Many federal and state policymakers are realizing that effective change and cost control may require going beyond current managed care models. The more advanced collaboration and integration efforts attempt to change compensation and payment so that (in contrast to fee-for-service payment) providers are incentivized to assume more responsibility for the health and health outcomes of patients, obtain greater value in the health care they provide, monitor quality indicators, emphasize primary and preventive care, and engage in greater coordination of care with specialists. Consequently, many recent innovations have emphasized patient-centered medical homes (PCMH) that focus on team-based care centered on primary care physicians who provide both care management and care coordination with specialists (Takach 2011; KFF 2011). PCMH initiatives for the Medicaid program exist in 38 states, although they vary considerably in terms of the regions covered, types of beneficiaries (for example, dual eligible) and whether they are part of multipayer efforts that include private insurance. Eight states participate in the CMS Multi-Payer Advanced Primary Care Practice demonstration, whereas others participate in the Comprehensive Primary Care Initiative (CPCI), another CMS multipayer program based on a comprehensive program care model. The ACA also authorized the establishment of “health homes,” which are similar to PCMH but are geared specifically to beneficiaries with chronic conditions.
The newest and most far-reaching of the delivery system and payment reforms include ACOs, shared savings, and bundled payment arrangements. Although the details of these models differ, they are similar in that a group of providers (including both hospitals and community providers) are responsible for the care of a pool of patients and share in the financial risk and potential cost savings generated by improved quality and efficiency of care (indicated by defined quality metrics). Provisions in the ACA authorized ACOs for Medicare and also established a new Center for Medicare & Medicaid Innovation within CMS to test new payment and delivery models.
Although focused initially on Medicare, ACOs and similar types of payment and delivery reforms have attracted considerable interest in the private sector and among state Medicaid programs. Among states pursuing Medicaid ACOs, significant variation exists across these models in terms of implementation status, organization, geographic coverage, target population, scope of services, provider composition, and payment methods. Perhaps the most comprehensive is the Oregon Integrated and Coordinated Health Care Delivery System, which establishes coordinated care organizations statewide that will serve virtually all Oregon Health Plan enrollees—including dual eligibles—and coordinate the provision of a broad range of services, including dental, behavioral, and mental health care. Other programs are statewide in scope (Minnesota, Colorado, and North Carolina) but do not necessarily require beneficiaries to enroll in a participating ACO organization, or exclude groups of beneficiaries, such as dual eligibles. Other programs are limited geographically to cities, counties, or other local areas. Most are restricted to Medicaid beneficiaries, although several are part of multipayer initiatives (for example, Arkansas; Grand Junction, Colorado; and Vermont).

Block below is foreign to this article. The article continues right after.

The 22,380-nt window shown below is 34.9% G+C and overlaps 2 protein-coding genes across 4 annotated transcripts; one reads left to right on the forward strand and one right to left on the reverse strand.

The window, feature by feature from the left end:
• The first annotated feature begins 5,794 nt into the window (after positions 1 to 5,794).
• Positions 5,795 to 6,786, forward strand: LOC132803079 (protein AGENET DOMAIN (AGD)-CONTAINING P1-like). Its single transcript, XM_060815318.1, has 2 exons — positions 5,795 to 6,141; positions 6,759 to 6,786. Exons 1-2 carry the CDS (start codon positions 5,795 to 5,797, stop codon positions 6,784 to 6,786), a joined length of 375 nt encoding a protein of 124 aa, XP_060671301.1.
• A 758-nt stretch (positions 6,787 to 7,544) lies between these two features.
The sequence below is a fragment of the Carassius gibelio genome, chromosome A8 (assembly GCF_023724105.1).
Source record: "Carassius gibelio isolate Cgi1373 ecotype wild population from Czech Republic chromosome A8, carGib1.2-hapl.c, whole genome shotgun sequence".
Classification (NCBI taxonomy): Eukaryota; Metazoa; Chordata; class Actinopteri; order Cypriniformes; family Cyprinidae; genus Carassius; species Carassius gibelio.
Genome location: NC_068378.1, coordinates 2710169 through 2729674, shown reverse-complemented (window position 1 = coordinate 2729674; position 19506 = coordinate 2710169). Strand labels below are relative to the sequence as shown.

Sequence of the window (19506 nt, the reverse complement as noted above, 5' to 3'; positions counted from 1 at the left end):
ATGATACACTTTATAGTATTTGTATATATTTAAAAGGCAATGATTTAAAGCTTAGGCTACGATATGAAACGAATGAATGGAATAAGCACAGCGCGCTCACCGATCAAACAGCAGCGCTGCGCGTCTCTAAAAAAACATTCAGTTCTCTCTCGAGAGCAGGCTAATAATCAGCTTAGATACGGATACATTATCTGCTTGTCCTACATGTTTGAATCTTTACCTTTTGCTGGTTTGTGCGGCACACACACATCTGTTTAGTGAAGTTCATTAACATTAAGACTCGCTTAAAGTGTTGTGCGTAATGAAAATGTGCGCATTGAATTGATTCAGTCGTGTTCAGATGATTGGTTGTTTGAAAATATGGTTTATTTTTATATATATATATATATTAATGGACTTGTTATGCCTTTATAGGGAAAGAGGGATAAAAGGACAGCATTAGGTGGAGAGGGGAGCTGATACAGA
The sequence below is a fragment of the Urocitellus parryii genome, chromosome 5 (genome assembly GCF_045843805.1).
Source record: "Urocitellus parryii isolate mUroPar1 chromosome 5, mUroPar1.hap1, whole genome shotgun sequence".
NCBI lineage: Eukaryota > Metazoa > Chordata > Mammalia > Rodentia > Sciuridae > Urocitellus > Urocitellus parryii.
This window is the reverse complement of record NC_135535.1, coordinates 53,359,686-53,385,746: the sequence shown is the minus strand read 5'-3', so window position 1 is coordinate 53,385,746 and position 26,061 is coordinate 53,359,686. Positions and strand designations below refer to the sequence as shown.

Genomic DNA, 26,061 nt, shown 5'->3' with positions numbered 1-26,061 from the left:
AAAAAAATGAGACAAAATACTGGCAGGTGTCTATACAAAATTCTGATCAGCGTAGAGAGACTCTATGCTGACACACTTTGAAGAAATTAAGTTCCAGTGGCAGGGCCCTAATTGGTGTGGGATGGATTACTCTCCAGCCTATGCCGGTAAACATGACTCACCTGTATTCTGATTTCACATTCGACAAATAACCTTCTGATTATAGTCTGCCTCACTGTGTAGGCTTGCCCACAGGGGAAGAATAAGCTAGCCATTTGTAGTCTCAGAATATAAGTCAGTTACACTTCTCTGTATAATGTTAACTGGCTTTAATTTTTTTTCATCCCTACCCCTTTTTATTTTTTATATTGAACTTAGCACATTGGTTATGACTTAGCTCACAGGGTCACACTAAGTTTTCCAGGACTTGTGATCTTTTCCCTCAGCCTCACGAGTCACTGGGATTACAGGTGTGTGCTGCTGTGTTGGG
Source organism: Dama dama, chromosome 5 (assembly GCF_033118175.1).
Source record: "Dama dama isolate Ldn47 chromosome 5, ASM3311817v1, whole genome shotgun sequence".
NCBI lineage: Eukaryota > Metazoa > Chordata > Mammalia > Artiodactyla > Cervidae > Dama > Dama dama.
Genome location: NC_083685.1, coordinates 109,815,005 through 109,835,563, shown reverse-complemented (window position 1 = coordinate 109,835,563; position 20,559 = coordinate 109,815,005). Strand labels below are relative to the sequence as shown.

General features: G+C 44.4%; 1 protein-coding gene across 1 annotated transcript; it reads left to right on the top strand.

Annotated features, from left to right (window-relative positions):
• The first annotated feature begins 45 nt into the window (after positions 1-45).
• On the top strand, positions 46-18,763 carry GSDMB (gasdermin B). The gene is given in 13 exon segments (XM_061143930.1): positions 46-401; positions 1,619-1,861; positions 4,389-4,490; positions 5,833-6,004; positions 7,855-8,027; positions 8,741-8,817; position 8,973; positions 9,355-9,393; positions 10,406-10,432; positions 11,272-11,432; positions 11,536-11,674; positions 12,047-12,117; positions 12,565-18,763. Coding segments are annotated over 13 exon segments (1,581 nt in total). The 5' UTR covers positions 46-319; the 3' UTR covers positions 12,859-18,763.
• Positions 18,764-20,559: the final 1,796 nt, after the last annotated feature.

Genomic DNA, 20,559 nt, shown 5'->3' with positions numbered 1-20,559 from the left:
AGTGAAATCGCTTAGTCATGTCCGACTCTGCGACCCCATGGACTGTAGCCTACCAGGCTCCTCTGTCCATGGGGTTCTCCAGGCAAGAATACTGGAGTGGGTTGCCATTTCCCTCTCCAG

The relationships of new payment arrangements with existing managed care organizations and PCMH initiatives also vary (Gold et al. 2012). Managed care organizations act as ACOs in some states (for example, Utah); other states bypass managed care organizations and contract directly with provider-led ACOs. Some state ACO programs “evolved” from PCMH programs (for example, in North Carolina), building on the provider networks, IT infrastructure, and use of quality metrics that had already been established. Some members of the TEP convened for this project assert that ACOs will be most relevant for safety net hospitals in states that still have significant fee-for-service payment, but less so in states that already have a long-standing infrastructure of Medicaid managed care (HHS/ASPE 2013). The reason is that with risk-based payment already in place in states with extensive managed care, there is less potential to extract savings and therefore little to be gained by an ACO-like shared-savings model.